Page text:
This post is dedicated in memory of Etya Sarah bat Yitzchak ha-Levi. May it be an aliyah for her neshama.
By Shoshana Rosa
In this week's parsha, Pinchas, the grandson of Aharon Hakohen (the high priest), follows in Aharon's footsteps and history declares them both chasers of peace. However, between the two men, the desire for peace expressed itself differently. While Aharon made peace by mediating between battling friends, spouses etc., Pinchas reestablished peace by killing the enemy and winning the war.
In last week's Parshat Balak, Balak hired Bil'am to curse the Jewish nation. When their plan did not come to fruition, however, he decided to entice the Jewish males with the women of Midyan. This way, G-d would be upset with them and remove their divine protenction. Once the young ladies had enticed the Jewish men, the Midyanites threw a party and convinced the men to serve their idol, Ba'al Paor. To make matters worse, the tribe of Shimon's leader decided to marry Kazbi the princess of Midyan. Hashem "lost His temper" and struck the Jews with a plague; people began dying in droves.
Bil'am declared plan B a success.
Meanwhile, Israel's leaders were floored. They ran to Moshe for advice. "How do we proceed?" they begged. "People are dropping like flies." Moshe did not answer. Pinchas, the zealot, grabbed a spear, charged into the midst of Shimon's tribe, entered their leader, Zimri's, tent and killed both man and wife. Like thunder following lightning, the epidemic came to a screeching halt.
At this point, one might protest, "That lofty ideal, peace, cannot be obtained by violent means." Remember that in some cases the only choice is fighting fire with fire. How did Pinchas's quick thinking demonstrate that this was the only means of action available at the time?
In the first verse of Parshat Pinchas [post the event] G-d says, "Pinchas has steered My anger away from the Jews by his avenging Me among them zealously so that I would not have to avenge Myself [in a fashion far worse than Pinchas's]" (Numbers 25:11). G-d compliments Pinchas by declaring his actions as those of the ideal zealot. According to the Torah, contrary to popular belief, a kana'i (zealot) is not your average hothead looking to stir the masses into frenzy. The Jewish zealot is a calm, calculated man, interested in sanctifying G-d's name.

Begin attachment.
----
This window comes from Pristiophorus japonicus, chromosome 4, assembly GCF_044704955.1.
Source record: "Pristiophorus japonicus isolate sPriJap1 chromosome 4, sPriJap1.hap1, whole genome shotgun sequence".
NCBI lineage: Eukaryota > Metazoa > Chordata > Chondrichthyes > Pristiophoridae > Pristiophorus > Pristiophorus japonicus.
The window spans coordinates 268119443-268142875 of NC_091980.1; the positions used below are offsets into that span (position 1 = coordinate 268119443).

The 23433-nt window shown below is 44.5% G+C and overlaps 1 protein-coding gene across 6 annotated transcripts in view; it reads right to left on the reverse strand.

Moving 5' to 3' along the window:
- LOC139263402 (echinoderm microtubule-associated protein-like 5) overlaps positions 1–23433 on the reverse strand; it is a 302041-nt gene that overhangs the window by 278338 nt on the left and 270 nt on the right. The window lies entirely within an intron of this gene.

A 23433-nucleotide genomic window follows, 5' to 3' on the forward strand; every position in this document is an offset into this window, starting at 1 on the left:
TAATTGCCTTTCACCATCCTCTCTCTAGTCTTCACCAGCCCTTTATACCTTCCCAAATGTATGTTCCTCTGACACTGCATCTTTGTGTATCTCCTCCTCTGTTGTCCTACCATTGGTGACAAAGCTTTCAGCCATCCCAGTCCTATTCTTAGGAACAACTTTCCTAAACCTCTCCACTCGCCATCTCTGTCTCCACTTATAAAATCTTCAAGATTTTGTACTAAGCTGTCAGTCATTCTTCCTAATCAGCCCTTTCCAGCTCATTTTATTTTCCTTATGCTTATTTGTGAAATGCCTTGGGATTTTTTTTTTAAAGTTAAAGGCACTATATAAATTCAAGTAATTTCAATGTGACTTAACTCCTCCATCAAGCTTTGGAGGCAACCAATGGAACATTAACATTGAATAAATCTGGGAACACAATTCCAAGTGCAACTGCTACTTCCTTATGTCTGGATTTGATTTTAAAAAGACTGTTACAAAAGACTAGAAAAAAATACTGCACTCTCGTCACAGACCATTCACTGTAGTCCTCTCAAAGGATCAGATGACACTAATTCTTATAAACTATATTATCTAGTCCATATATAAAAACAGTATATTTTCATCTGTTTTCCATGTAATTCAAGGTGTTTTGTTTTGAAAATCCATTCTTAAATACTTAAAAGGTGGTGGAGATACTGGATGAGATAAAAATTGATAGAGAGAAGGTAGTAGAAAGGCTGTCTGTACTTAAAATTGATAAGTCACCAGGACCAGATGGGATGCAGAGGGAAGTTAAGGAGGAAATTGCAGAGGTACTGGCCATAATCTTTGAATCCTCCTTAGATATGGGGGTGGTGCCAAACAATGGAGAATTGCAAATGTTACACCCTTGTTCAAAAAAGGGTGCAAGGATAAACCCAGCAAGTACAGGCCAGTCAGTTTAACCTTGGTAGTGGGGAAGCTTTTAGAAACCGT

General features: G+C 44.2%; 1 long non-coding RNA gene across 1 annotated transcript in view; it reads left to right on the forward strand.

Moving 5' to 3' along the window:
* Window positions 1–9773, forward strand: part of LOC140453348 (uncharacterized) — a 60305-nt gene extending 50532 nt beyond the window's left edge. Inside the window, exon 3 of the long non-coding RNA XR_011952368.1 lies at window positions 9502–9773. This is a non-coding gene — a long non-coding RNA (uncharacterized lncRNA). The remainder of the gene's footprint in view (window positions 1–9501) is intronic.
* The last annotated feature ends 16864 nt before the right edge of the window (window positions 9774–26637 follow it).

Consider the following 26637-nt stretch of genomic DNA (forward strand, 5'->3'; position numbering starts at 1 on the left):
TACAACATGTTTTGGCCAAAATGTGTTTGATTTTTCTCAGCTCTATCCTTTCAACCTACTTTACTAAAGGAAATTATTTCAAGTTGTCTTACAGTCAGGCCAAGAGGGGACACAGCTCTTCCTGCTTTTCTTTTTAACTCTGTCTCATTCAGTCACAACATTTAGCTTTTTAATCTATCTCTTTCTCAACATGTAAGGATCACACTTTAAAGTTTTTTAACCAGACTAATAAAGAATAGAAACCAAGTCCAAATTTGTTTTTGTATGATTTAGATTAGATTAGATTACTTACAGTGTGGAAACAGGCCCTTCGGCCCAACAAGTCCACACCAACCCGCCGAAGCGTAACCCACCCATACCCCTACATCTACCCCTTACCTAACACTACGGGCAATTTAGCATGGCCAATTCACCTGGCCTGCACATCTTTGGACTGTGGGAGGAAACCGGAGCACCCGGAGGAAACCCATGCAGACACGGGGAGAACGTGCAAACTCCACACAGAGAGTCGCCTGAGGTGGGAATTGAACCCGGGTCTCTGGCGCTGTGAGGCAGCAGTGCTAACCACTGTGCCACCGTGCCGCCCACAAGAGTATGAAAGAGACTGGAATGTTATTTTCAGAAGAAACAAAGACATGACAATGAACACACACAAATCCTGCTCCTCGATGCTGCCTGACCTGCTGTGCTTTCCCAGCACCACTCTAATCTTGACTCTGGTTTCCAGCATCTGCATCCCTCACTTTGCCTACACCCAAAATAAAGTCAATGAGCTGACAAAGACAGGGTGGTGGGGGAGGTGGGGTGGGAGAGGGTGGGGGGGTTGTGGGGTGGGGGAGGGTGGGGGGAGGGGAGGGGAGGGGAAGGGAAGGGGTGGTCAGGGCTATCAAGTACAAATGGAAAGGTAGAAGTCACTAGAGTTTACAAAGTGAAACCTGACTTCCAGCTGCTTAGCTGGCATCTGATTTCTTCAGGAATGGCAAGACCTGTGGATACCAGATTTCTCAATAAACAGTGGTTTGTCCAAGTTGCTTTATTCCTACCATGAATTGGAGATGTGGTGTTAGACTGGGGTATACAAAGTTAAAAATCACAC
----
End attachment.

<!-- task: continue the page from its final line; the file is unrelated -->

Yet how can one be sure Pinchas acted solely for heaven's sake? In the first verse, the yud (the smallest letter in the Hebrew alphabet and also one of the four letters in one of Hashem's names which represents divine mercy) in the name Pinchas is minimized to show that he was not killing out of personal vendetta. He saw people profaning G-d's word because they saw their leader consorting with a strange nation's princess and he took action. Nor did he expect to live long enough to tell the tale. One cannot rush into the midst of 50,000 people, assassinate their leader and not call it a suicide mission.
G-d rewarded Pinchas by bestowing him with the title of kohen (priest). Since Pinchas jumped at the chance to act as a beacon of light directing the Jews back to truth, he became worthy of a job that centered around revealing G-d on a daily basis.
Rav Samson Raphael Hirsch interprets this reward as a sort of slap on the back from G-d. If not for Pinchas's quick thinking, Hashem would have been forced to take matters into His own hands. In other words, that would've been the end of us.
The incident between Zimri, Kaszbi and Pinchas can be seen as a paradigm for the times in history when Bnei Yisrael (the Jews) splattered G-d's law on the walls, so to speak, G-d needed a champion to stand up for His honor and although G-d can hardly be termed a damsel in distress, our existence demands that G-d be granted at least one man from among His nation who can remind the others that His word is law. Otherwise, we run the gamut of endangering the very existence of the Jewish people.
According to some commentaries, Pinchas was also granted another 200 years of life for his brave deed. Still others claim that he was gifted with immortality. When you live your ideals with the stubbornness of a stone wall, your ideals and teachings live on too. Our rabbis of blessed memory say,"Even after death, the righteous are called 'alive' since their teachings are passed down through the generations." Stick to your guns.